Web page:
Wednesday, October 31, 2007

Halloween Shame in the Castro

So the grey-complected bureaucrats, shivering in their dank shuttered offices in self-righteous fear of the lusty and boisterous city they haunt, have managed to do what homophobes and the cops of earlier eras never could ... they killed Halloween in the Castro. Shame on them. Shame especially on Supervisor Bevan Dufty, a gay man, who does the work of the homophobes.

As I write only a few blocks from the darkened streets of the historical core of the gay revolution, they have closed public transit and strong-armed merchants and bar-owners into closing early. They have barricaded the sidewalks so revelers cannot take the streets. They have banned parking not to make room for merriment or celebration, but to make room for their own police-state tactics. They did this in the name of "safety" because of a few fringe bad episodes in an otherwise exuberant celebration of hundreds of thousands of people.

It is not coincidental that this occurs a few day safter the New York Times features a story that does not lament the decline of gay neighborhoods ... are they passé, it asks. It's ostensibly about social change, but actually about obscene real estate prices. I believe that the moral force behind killing Halloween here is a combination of grumpy old gay property owners who begrudge to current youth the fun they had in their own youths, along with the new smiling straight property owners who pat themselves ceaselessly on the back for finding a neighborhood where they can be cool. Neither group wants our history except, perhaps, in a tasteful library display.

We need our history because it is a visceral reminder of the fact that we have had to fight with our bodies and our lives for the freedom we have. We conducted that fight in living memory. Stonewall happened when I was 16. When I was 10 in 1963, on the day of Halloween, the reactionary San Francisco city authorities revoked the license of the epochal Black Cat, a well-known gay hangout. The "nelly queens" celebrated one last time that Halloween, drinking non-alcoholic beverages, and the place closed forever.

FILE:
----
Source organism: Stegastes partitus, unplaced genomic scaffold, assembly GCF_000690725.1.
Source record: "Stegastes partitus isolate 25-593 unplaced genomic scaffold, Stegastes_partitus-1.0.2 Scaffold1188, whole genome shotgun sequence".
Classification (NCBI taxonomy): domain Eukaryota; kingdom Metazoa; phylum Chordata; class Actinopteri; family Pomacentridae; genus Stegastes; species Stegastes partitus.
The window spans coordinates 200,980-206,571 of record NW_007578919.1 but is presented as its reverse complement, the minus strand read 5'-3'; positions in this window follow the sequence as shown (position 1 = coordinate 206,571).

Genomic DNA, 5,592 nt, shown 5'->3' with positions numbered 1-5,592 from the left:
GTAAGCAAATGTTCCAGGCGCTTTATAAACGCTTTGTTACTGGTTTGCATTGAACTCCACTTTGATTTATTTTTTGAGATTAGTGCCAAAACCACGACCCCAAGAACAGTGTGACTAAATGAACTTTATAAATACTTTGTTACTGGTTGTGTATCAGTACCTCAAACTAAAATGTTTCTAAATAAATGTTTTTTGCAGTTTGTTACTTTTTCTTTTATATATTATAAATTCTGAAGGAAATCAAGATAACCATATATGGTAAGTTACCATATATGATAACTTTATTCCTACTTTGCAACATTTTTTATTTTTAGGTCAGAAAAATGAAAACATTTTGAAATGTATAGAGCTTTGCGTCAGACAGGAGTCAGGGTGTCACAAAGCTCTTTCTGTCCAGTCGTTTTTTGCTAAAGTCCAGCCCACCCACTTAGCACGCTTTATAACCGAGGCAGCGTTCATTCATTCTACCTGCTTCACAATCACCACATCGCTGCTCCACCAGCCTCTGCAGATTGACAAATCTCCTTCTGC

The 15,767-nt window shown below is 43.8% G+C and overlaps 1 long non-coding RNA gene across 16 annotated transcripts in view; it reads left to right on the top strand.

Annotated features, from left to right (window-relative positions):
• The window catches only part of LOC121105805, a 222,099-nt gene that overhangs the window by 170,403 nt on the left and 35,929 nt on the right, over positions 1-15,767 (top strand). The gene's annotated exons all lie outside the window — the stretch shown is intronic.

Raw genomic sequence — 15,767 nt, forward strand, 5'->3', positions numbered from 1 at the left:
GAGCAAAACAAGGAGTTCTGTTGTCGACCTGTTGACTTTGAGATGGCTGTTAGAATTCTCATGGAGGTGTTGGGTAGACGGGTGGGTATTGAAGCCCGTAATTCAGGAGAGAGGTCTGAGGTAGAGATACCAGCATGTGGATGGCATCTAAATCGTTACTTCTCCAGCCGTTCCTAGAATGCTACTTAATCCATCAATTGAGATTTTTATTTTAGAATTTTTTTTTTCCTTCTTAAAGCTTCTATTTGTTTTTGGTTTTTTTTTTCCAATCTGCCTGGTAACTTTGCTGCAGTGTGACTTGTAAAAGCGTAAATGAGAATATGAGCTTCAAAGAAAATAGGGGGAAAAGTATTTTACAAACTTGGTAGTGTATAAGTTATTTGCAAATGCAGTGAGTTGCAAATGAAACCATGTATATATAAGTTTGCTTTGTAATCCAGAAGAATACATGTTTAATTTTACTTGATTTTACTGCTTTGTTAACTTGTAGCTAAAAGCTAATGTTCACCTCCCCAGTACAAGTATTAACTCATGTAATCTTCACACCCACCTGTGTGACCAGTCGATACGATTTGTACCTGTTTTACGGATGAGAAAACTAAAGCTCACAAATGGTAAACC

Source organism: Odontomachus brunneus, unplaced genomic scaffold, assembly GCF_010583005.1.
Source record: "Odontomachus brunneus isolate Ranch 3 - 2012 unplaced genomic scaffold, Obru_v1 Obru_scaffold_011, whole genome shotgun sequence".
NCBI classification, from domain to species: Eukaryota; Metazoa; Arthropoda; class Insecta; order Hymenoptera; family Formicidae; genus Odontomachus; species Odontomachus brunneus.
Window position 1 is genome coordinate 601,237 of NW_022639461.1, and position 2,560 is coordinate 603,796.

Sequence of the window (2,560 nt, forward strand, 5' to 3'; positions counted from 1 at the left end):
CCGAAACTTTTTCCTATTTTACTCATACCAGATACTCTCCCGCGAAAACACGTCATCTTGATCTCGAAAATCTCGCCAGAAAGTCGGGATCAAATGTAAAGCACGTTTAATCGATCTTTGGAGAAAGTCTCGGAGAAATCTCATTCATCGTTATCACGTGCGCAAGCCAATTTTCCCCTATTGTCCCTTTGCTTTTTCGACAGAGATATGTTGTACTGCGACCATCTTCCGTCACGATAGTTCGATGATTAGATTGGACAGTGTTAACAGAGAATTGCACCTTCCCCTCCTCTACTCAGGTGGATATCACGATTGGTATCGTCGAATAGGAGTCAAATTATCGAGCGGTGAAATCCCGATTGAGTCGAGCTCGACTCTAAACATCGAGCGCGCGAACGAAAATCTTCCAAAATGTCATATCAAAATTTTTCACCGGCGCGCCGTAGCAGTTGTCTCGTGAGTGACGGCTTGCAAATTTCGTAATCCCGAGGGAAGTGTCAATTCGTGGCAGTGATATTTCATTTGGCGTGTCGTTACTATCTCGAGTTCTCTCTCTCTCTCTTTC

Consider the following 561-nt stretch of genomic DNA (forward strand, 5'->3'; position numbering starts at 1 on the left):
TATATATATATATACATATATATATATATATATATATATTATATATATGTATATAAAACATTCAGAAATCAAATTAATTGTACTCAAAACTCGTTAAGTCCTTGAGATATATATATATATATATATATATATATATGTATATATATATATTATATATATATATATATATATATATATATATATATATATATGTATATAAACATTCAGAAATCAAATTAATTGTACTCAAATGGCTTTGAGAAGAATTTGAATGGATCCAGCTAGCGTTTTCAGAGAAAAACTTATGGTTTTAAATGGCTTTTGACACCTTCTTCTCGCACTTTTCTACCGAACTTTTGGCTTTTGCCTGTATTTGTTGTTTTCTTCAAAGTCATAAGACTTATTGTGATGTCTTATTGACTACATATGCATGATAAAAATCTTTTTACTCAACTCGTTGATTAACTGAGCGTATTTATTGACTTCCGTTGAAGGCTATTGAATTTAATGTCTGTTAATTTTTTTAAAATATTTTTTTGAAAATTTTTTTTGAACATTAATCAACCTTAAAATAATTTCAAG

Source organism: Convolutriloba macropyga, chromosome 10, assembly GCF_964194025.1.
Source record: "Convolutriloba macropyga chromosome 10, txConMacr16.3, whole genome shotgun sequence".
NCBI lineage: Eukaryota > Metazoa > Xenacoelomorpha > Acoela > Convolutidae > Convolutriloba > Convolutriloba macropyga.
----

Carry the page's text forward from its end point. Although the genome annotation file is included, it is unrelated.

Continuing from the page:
Halloween in the Castro, 1997

Gay people celebrate Halloween, the great gay holiday, because it is a festival of difference ... it is visceral play of the dialectic between appearance and reality. Look at it ... night plus costumes plus play plus blasphemy ... what is not gay about that? Many groups may claim Halloween, and so be it, but Halloween is ours. It is celebration of transgression, and our lives through no fault of our own have been transgressive since the dawn of christianity. The bastards cannot take it from us ... but the bureaucrats did. They stripped it from our heartland. How heartless.

Halloween in the Castro, 2006

Guys spend all year creating magnificent costumes. This has been a decades long focal point of creativity and expressiveness that allows our deeply creative community to strut its stuff, to show the world that we may be out there, but being out there is a great way to live. But such considerations of expression and creation are too much for the tiny minded civic school-marms. A pox on you, Dufty. Shame on you

Before gay liberation, the drag queens of Toronto used to march back and forth between the Parkside Bar and St. Charles Tavern on Yonge Street to the jeers and pelting of a mob ... the pelting lasted until 1980, but the Halloween party goes on. I am reliably informed that similar parades of drag queens occurred in many cities but I do not have a reference at this point. But we had the guts to do it, and we had the guts to suffer the taunts and the attacks until we could mount a movement to secure our liberty.